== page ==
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Currently Seeking Editing Clients

Go here for more information.

Below is a testimonial from a client of mine named Bryanna Plog.  I edited her memoir about teaching in Colombia (Misspelled Paradise: A Year in a Reinvented Colombia). It’s available now from Amazon.

——

Bradley edited my manuscript with both a critical editor’s pen and reader’s eye and the improvement of my book because of his edits cannot be overstated. The feedback was critical but not harsh and exactly what my manuscript needed. I especially appreciated how Bradley was able to tighten up my writing, had many suggestions on how to make sentences and sections clearer for readers, and explained his edits throughout. Though my book, which is a humorous travel narrative, was outside Bradley’s typical genres, his edits preserved my voice and the tone of the book.

I appreciated that Bradley kept me abreast of how the editing was progressing as he went through the manuscript and completed his edits within his promised timeframe. Bradley was also great about explaining his edits when I was confused or disagreed, answering any question I had, and even was kind enough to give me feedback on titles and formatting decisions when I asked.

I highly recommend Bradley to any writer who has completed a book and is ready to take the next step of having an editor clarify the writing, give critical feedback, and make that draft into a manuscript you can be proud of. Bradley’s quality of work, pricing, and communication with you as an author make him stand out as an excellent editor for books of all genres.

– Bryanna Plog, author of Misspelled Paradise: A Year in a Reinvented Colombia

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Eraserhead Press’s New Bizarro Author Series 2013

I used Grammarly to grammar check this post, because typos are embarrassing (and embarrassment causes my head to explode).

It was my privilege to edit this year’s New Bizarro Author Series for the first time. I worked on 3 out of the 7 books. I want to write a little about each book and author.

The Cheat Code for God Mode by Andy de Fonseca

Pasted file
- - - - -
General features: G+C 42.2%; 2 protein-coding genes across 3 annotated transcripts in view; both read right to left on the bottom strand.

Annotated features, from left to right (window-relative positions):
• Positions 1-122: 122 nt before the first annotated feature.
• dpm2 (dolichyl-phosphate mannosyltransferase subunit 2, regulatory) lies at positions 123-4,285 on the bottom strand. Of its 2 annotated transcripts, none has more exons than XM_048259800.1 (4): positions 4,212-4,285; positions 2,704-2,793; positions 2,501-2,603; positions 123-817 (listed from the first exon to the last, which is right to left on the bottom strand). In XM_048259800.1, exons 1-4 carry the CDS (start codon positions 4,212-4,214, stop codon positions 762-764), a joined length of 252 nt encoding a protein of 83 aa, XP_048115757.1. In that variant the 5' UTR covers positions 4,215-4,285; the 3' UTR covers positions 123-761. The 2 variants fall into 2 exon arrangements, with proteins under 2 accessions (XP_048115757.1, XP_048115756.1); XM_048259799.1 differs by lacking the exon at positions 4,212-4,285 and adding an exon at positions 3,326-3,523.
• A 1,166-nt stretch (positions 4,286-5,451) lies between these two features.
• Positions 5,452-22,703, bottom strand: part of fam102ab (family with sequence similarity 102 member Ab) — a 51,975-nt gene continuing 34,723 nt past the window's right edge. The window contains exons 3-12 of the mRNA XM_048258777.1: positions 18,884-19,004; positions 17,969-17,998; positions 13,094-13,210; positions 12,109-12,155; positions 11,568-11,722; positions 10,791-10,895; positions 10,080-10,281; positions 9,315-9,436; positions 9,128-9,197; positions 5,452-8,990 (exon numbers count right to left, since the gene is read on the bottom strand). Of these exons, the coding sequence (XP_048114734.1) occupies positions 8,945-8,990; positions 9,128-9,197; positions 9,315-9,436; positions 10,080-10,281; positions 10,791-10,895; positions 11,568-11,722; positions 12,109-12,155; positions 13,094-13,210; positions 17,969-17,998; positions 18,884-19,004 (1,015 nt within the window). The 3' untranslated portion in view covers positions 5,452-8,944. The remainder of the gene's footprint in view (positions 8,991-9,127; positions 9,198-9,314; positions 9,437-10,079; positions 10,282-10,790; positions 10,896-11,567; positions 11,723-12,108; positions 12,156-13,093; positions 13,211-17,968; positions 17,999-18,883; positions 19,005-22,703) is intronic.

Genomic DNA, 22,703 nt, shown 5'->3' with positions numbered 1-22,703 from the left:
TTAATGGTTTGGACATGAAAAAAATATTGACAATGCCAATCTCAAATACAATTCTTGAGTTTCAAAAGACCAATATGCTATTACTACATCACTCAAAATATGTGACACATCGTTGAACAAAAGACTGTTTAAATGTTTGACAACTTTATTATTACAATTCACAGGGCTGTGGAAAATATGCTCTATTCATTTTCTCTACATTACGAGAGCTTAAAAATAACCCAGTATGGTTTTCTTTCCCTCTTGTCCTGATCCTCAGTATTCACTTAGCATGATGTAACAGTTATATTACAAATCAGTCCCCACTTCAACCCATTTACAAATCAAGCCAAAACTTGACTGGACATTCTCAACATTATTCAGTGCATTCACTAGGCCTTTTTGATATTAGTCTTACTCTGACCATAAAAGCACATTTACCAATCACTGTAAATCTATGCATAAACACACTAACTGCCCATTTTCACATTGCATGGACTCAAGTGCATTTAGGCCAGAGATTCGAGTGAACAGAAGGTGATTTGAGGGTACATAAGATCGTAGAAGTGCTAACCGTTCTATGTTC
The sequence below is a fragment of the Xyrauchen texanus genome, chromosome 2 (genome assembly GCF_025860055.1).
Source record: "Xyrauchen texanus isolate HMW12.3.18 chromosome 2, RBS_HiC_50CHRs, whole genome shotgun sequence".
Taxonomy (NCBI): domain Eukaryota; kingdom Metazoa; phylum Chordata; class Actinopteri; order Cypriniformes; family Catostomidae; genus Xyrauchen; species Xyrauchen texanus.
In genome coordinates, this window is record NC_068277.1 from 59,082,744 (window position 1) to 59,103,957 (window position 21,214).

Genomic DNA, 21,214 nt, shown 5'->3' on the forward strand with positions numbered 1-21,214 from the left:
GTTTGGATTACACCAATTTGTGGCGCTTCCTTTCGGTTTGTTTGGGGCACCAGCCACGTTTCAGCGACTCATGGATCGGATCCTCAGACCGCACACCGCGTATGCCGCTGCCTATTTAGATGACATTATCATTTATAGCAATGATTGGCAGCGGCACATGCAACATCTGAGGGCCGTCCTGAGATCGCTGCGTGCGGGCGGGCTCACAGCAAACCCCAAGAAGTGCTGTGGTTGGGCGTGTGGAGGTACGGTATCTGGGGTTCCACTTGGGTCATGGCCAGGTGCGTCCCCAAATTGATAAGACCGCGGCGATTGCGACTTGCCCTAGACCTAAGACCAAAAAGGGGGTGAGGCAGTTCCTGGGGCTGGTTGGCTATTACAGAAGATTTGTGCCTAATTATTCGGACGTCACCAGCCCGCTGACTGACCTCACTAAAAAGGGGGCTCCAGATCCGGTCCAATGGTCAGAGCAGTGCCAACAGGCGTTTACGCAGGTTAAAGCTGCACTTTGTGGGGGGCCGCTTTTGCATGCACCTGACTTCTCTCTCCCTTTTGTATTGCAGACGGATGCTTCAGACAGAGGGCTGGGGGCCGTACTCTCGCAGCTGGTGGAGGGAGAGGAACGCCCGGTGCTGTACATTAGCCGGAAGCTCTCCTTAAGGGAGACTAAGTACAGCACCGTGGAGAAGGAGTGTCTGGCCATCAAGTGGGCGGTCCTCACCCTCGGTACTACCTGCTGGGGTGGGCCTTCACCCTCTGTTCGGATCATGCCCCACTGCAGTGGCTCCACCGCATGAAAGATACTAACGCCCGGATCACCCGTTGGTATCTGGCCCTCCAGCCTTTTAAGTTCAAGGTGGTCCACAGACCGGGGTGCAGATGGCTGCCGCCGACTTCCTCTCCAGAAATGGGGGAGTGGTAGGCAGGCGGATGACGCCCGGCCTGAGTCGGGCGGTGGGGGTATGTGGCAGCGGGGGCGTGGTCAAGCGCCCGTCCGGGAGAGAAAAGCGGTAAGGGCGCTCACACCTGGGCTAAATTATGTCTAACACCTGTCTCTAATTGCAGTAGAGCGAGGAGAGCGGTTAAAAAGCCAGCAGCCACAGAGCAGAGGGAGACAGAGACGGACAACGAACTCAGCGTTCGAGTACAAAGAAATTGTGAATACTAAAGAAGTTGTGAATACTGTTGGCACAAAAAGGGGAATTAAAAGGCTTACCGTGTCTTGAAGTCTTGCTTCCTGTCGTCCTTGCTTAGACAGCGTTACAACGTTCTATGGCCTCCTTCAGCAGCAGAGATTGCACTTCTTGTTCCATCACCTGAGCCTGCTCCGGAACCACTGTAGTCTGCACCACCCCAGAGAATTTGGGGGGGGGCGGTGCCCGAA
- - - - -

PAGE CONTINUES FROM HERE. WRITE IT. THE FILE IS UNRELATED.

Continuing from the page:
The book is about two friends who discover a video game that controls reality (it’s also about a whole lot more).

I met Andy when she took an online writing workshop that I taught with author Garrett Cook. Her writing really impressed me. I like to do a fight scene exercise since I’m easily bored by them (so I ask my students to write one that is extremely entertaining and unique). Andy wrote about a monk who decides to practice pandamancy (using magic to bring pandas back from the dead) and the terrible consequences that happen as a result of it. Her scene was the reason why I contacted her about writing a book.

Babes in Gangland by Bix Skahill

The book is about a gangster who gets murdered and is reincarnated as a baby. Of course, he remembers everything about his past life, so he wants to track down whoever killed him and get revenge.

When I asked Bix for an author bio, he sent this back: “Bix Skahill is.”

I responded with something like “Uh…are you sure?” He didn’t respond back to my question (at least I don’t think he did), so I just went with it. I suppose he’s a mystery. He’s also assured me that Bix Skahill is his real name. I know that he was in Fargo. I think Steve Buscemi shot him in the face, but I don’t know for sure. He also wrote and directed a movie with Sarah Jessica Parker and Johnny Knoxville. I think Johnny Knoxville’s character was dead throughout most of it. He also wrote a movie starring Steve Zahn and was in another movie playing the part of “The Most Important Man in Film.” Maybe that’s the secret end to his author bio: “Bio Skahill is the most important man in film.”

8-Bit Apocalypse by Amanda Billings

The book is about Atari games like Space Invaders and Centipede coming alive and attacking Denver. Amanda was the perfect person to write it because she’s really into classic video games and goes to things like Donkey Kong tournaments. The writing is sort of like a cross between Tao Lin and Cormac McCarthy, but with content of a bizarro fiction nature. If you’ve seen the movie King of Kong, Amanda has met people like Walter Day, Billy Mitchell, and Steve Weibe. Here’s a photo of her with Billy Mitchell: